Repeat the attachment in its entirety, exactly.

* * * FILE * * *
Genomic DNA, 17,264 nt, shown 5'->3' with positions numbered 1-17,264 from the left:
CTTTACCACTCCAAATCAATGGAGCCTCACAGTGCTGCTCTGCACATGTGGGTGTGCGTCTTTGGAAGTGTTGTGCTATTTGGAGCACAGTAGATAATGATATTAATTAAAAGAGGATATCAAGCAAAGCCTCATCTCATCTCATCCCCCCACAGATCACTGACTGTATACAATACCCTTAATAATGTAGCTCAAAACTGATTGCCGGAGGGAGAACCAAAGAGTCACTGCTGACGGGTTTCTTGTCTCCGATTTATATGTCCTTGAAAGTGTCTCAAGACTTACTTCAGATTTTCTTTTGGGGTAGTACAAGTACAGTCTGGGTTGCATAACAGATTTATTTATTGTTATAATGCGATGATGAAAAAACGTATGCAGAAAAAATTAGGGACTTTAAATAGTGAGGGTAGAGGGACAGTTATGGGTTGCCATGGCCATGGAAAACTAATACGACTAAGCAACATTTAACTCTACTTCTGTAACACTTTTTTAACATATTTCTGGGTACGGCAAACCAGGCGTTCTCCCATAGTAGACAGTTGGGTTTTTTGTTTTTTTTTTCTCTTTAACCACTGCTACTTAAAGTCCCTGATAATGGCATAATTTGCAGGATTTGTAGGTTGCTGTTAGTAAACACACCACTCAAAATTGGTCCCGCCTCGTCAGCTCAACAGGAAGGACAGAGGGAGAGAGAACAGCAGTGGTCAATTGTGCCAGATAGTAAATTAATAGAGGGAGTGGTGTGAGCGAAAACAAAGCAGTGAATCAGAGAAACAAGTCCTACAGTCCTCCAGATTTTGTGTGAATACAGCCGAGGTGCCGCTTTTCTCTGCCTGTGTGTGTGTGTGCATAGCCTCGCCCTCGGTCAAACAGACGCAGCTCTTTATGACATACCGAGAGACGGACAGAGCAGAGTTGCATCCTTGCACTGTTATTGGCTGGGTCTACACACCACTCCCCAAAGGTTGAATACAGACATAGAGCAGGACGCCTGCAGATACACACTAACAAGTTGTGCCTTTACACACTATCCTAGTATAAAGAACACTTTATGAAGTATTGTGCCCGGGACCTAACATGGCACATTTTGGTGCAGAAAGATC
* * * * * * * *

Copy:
Genomic DNA, 17,264 nt, shown 5'->3' with positions numbered 1-17,264 from the left:
CTTTACCACTCCAAATCAATGGAGCCTCACAGTGCTGCTCTGCACATGTGGGTGTGCGTCTTTGGAAGTGTTGTGCTATTTGGAGCACAGTAGATAATGATATTAATTAAAAGAGGATATCAAGCAAAGCCTCATCTCATCTCATCCCCCCACAGATCACTGACTGTATACAATACCCTTAATAATGTAGCTCAAAACTGATTGCCGGAGGGAGAACCAAAGAGTCACTGCTGACGGGTTTCTTGTCTCCGATTTATATGTCCTTGAAAGTGTCTCAAGACTTACTTCAGATTTTCTTTTGGGGTAGTACAAGTACAGTCTGGGTTGCATAACAGATTTATTTATTGTTATAATGCGATGATGAAAAAACGTATGCAGAAAAAATTAGGGACTTTAAATAGTGAGGGTAGAGGGACAGTTATGGGTTGCCATGGCCATGGAAAACTAATACGACTAAGCAACATTTAACTCTACTTCTGTAACACTTTTTTAACATATTTCTGGGTACGGCAAACCAGGCGTTCTCCCATAGTAGACAGTTGGGTTTTTTGTTTTTTTTTTCTCTTTAACCACTGCTACTTAAAGTCCCTGATAATGGCATAATTTGCAGGATTTGTAGGTTGCTGTTAGTAAACACACCACTCAAAATTGGTCCCGCCTCGTCAGCTCAACAGGAAGGACAGAGGGAGAGAGAACAGCAGTGGTCAATTGTGCCAGATAGTAAATTAATAGAGGGAGTGGTGTGAGCGAAAACAAAGCAGTGAATCAGAGAAACAAGTCCTACAGTCCTCCAGATTTTGTGTGAATACAGCCGAGGTGCCGCTTTTCTCTGCCTGTGTGTGTGTGTGCATAGCCTCGCCCTCGGTCAAACAGACGCAGCTCTTTATGACATACCGAGAGACGGACAGAGCAGAGTTGCATCCTTGCACTGTTATTGGCTGGGTCTACACACCACTCCCCAAAGGTTGAATACAGACATAGAGCAGGACGCCTGCAGATACACACTAACAAGTTGTGCCTTTACACACTATCCTAGTATAAAGAACACTTTATGAAGTATTGTGCCCGGGACCTAACATGGCACATTTTGGTGCAGAAAGATC